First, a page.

Brilliant Blue (BB) FCF, more commonly known as FD&C Blue #1, is the most commonly used blue dye worldwide for food and beverages. It is generally accepted as safe and non-toxic. Aside from foods labelled as organic or as free from artificial dyes, there is little objection to the use of BB at levels at or exceeding 100 μg/g in foods.
This application for Misa (Metrohm Instant SERS Analyzer) is unique. The benefit is twofold — successful detection of a fluorescent dye, and a unique sample cleanup technique that permits detection of a target that does not exhibit a strong SERS signal and is present in a complex matrix. It is well known that Raman identification can be overwhelmed by fluorescence, and sometimes SERS can be used as an alternative method of detection. In addition to being a strongly fluorescent dye, BB has a weak SERS signal; detection of such targets often requires extensive sample extraction before the SERS signal is detectable. While Misa successfully detects BB in direct sampling, this application describes a simple extraction method that improves detectability of BB with Misa.
This application note describes a procedure for detection of BB in a flavored drink mix. The assay is based on the acquisition of SERS-specific spectra for BB in aqueous and chloroform extracts using Misa and gold nanoparticles (Au NPs).
To establish a reference spectrum, pure BB standard at a concentration of 500 μg/mL in water was analyzed using Au NPs. The unique SERS spectrum shown in Figure 1 can be used to create a library entry for BB.
In a direct test for the presence of BB in a flavored drink mix, 100 mg of «blue raspberry» drink mix was dissolved in 1 mL of water. 50 μL of this solution was added to a vial containing 450 μL of Au NPs, followed by 50 μL of 0.5 mol/L NaCl. The vial was briefly shaken and inserted into the vial attachment on Misa for measurement.
The resulting spectrum, seen in Figure 2, shows some peak agreement with the reference spectrum. However, Figure 2 differs in intensity and shape from the reference spectrum of BB, due to the complex sample matrix. Signals from other components in the mix can compromise library matching and target identification; thus, a simple extraction process was employed to improve the SERS signal for BB.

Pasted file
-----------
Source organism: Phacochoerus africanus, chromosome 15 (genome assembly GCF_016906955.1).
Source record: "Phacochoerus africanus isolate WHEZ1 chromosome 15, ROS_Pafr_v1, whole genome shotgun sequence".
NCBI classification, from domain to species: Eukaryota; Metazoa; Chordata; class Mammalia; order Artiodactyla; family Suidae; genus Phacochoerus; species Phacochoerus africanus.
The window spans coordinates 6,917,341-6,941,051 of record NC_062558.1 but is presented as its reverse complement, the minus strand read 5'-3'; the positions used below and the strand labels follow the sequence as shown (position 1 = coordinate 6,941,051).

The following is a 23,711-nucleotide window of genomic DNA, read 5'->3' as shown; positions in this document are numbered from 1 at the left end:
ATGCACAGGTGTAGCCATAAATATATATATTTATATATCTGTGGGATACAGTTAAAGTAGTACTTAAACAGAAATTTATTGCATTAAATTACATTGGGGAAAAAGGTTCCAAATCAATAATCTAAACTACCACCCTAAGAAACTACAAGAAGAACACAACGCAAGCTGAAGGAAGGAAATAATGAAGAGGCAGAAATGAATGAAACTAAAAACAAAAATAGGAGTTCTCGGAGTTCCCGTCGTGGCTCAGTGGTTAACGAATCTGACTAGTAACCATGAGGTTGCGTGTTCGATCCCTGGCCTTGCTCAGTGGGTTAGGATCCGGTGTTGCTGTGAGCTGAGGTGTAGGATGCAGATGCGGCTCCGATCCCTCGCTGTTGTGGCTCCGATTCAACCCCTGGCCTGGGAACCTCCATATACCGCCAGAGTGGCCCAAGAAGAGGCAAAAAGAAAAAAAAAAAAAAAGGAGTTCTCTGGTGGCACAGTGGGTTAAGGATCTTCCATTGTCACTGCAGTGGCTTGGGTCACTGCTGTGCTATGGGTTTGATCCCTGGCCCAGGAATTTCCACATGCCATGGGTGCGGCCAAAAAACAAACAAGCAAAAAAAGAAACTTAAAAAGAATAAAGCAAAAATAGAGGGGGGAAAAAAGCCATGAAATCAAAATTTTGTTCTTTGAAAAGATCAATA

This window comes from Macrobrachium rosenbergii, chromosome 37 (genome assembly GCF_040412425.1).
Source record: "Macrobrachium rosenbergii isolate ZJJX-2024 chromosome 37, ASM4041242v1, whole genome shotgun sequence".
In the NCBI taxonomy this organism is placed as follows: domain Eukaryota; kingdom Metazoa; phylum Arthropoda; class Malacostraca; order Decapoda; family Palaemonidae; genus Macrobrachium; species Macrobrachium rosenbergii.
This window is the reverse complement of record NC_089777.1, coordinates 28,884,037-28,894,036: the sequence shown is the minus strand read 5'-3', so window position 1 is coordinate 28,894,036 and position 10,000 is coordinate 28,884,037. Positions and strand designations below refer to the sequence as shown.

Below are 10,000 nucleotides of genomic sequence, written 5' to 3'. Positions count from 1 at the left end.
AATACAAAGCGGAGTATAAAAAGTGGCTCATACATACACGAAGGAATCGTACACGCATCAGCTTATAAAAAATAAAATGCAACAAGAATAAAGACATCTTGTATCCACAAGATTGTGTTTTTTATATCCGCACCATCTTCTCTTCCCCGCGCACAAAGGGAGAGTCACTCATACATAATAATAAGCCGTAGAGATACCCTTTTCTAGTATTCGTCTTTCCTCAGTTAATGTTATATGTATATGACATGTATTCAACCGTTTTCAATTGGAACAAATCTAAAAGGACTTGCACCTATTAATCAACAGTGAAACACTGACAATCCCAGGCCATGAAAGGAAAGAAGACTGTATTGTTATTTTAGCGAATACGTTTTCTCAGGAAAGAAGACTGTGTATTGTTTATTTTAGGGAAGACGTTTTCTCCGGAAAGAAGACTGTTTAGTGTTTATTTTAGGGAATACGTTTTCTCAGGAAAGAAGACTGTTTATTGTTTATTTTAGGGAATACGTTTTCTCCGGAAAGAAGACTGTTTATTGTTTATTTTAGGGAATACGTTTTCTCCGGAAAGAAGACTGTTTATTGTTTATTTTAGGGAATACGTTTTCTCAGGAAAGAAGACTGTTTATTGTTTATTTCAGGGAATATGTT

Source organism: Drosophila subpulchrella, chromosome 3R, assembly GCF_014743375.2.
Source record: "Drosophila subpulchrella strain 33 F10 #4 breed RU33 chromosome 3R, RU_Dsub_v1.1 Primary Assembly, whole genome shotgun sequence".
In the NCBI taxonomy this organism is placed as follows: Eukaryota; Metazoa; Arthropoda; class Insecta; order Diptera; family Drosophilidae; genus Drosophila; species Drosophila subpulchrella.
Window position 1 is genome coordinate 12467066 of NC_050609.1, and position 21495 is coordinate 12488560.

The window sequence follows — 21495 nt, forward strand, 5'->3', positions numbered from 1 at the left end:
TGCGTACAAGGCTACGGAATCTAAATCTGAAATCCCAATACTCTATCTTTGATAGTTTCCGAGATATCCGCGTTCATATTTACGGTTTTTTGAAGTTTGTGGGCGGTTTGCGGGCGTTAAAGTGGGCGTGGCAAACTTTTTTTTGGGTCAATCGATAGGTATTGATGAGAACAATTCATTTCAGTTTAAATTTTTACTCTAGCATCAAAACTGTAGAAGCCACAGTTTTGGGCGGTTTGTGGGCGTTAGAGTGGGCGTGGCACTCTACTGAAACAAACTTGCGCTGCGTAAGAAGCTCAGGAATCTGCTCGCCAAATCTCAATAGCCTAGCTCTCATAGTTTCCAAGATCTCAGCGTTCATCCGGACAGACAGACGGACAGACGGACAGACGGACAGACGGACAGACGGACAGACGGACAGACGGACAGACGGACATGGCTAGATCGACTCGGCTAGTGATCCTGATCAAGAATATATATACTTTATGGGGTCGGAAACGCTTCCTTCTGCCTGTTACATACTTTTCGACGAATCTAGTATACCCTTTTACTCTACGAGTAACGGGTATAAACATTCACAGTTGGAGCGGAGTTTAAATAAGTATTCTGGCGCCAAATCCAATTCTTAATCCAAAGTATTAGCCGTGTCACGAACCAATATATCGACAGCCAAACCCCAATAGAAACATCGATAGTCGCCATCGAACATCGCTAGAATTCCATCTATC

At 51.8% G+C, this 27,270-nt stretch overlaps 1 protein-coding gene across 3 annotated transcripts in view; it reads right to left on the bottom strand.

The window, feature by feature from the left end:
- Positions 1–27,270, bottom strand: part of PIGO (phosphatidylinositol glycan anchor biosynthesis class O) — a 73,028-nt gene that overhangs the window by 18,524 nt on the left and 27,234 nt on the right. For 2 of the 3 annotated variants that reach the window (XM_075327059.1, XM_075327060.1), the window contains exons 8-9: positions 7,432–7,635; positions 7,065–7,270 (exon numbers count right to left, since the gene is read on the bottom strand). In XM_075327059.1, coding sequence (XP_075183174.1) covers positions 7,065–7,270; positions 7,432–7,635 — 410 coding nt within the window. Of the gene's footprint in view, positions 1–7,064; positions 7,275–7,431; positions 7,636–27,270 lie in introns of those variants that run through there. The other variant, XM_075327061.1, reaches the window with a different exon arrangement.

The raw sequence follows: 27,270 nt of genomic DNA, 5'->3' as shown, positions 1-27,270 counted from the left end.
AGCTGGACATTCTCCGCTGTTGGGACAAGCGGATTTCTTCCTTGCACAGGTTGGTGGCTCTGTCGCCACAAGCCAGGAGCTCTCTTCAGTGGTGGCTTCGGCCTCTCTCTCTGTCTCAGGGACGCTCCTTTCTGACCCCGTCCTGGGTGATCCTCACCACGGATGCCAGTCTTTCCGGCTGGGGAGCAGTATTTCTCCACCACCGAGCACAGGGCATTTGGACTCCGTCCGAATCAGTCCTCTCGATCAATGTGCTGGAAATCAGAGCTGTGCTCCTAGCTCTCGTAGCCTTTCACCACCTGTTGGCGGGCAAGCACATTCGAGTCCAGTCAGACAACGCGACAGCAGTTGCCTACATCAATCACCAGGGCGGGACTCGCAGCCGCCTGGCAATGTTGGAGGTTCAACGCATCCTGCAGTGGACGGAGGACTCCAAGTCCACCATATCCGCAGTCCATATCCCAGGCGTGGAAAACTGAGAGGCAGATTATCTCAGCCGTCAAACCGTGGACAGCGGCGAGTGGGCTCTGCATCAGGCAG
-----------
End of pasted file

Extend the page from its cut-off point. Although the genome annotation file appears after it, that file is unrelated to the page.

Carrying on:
In a glass vial, 40 mg of sample was dissolved in 1 mL of benzethonium chloride solution (2 mg/mL in water). Benzethonium Cl is a cationic surfactant used to capture the anionic dye. Chloroform (0.5 mL) was added to this vial, the mixture was vortexed for 30 seconds, and then rested for 5 minutes to permit phase separation. 200 μL of the lower chloroform layer was carefully transferred by pipette to a fresh vial, which was placed on a hot plate for evaporative drying. Afterward, 450 μL of Au NPs and 50 μL of 0.5 mol/L NaCl were added to the dried residue. This vial was capped, shaken to mix, and immediately placed into the vial attachment on Misa for measurement.
The stacked spectra in Figure 3 confirm that this simple sample cleanup yields a BB spectrum with a profile much closer to the reference spectrum.
|Software||Misa Cal V1.0.15||Int. Time||10 s|
|Misa Vial Attachment||6.07505.040||Averages||10|
|ID Kit - Au NP
Detection of Brilliant Blue in the field
Using the large end of the scoop, add 3–4 scoops of sample to a 2 mL vial. Using clean pipettes for each reagent, add benzethonium Cl solution to the vial until halfway full, followed by 10 drops of chloroform. Cap and shake the vial vigorously to mix, then let sample rest for 5 minutes. Using a pipette, carefully remove a portion of the lower layer and add 8 drops of this extract to a clean vial, then evaporate the solvent via heating on a hot plate. Fill this vial halfway with Au NPs, add 4 drops of NaCl solution, and then cap and shake the vial gently to mix. Insert into the vial attachment on Misa for measurement.
|ID Kit - Au NP||6.07506.440|
|includes:||Gold nanoparticles (Au NP)|
|2 mL glass vials|
|Benzethonium Cl||0.2 g in 100 mL water|
|NaCl solution||3 g NaCl in 100 mL water|
|Test settings||Use ID Kit OP on MISA|
Misa successfully confirms the presence of a fluorescent dye in a complex food matrix. The identification of Brilliant Blue in a flavored drink mix is unique in that it overcomes fluorescence while avoiding extensive sample cleanup, advanced spectral processing, and the complexity and expense of laboratory instrumentation. Contact Metrohm Raman for advice in adapting your custom application for Misa.